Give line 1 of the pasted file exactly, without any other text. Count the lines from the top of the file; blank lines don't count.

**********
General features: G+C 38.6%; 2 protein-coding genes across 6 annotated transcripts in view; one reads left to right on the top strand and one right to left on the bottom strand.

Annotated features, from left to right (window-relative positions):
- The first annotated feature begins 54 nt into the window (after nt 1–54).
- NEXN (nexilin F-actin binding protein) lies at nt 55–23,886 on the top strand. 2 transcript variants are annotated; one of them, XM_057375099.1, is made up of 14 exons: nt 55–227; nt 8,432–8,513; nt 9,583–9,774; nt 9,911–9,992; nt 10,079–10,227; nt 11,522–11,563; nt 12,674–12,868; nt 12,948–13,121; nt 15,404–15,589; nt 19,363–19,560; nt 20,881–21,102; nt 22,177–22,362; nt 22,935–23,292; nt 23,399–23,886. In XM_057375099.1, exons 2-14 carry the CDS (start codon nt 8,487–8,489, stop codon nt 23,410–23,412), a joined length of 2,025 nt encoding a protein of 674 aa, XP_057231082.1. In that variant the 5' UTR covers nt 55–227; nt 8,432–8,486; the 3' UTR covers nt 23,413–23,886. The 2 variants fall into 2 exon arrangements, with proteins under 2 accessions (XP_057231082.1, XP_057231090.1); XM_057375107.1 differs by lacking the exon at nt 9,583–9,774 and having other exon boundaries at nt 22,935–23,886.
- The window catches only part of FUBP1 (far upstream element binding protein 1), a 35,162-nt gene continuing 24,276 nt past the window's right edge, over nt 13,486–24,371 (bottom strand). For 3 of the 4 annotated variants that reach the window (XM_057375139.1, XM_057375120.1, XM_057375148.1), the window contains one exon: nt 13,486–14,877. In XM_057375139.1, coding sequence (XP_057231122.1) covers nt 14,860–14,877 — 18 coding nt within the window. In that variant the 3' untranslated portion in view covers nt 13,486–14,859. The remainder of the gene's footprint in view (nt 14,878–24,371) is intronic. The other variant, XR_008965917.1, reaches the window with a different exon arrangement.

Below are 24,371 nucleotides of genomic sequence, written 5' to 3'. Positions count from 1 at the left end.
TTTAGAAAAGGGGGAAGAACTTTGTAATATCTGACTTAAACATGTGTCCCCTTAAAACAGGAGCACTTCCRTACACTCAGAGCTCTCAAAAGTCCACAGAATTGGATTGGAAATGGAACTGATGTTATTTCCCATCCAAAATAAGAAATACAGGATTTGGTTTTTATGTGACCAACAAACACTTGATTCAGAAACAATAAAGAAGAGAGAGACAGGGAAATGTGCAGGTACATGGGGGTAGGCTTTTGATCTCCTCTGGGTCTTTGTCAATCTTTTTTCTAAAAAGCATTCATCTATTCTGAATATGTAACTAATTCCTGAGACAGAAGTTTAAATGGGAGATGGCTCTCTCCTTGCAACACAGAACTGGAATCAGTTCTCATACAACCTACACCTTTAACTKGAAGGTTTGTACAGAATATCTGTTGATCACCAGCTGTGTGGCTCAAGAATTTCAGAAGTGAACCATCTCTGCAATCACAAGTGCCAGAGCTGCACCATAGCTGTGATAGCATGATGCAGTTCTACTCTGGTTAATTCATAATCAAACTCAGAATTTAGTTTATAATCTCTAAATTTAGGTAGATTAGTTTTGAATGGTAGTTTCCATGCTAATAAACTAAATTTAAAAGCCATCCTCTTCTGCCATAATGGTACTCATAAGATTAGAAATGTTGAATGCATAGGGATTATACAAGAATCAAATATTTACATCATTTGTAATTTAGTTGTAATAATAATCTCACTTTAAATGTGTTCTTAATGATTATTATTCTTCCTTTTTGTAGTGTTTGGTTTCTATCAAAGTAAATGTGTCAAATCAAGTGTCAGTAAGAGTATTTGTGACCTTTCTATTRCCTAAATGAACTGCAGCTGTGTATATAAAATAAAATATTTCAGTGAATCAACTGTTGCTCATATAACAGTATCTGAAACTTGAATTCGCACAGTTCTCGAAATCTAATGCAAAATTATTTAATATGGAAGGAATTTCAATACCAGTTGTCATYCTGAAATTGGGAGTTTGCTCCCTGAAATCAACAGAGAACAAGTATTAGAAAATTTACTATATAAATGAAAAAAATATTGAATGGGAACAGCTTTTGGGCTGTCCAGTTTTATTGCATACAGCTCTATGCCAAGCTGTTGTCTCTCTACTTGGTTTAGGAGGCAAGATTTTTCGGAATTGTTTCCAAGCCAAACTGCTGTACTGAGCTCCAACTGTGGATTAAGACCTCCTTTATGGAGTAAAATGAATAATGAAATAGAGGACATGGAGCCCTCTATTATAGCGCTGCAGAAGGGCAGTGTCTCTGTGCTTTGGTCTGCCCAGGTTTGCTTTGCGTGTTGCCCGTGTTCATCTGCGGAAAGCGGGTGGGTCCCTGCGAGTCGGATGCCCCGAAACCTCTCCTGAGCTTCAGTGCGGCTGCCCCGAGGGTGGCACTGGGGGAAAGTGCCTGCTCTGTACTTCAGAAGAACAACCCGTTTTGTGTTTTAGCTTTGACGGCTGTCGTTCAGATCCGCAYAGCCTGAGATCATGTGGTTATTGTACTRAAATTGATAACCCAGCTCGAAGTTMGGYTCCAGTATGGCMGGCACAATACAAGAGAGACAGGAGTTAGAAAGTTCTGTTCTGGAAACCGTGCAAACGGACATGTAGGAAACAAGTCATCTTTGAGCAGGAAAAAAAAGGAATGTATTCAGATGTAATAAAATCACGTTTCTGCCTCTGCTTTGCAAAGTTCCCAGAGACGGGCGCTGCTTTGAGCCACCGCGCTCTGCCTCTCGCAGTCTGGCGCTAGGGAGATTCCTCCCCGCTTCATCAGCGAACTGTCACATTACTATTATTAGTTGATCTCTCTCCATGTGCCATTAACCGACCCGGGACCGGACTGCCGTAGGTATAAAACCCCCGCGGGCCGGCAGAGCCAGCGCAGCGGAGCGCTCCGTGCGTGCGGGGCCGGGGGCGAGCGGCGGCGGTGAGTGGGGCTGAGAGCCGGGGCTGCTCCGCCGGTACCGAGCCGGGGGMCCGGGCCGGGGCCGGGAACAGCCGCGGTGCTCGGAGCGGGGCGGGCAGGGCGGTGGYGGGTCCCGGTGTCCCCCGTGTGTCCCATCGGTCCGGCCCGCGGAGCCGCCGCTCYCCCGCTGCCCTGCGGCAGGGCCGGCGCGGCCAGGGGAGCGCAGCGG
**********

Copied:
General features: G+C 38.6%; 2 protein-coding genes across 6 annotated transcripts in view; one reads left to right on the top strand and one right to left on the bottom strand.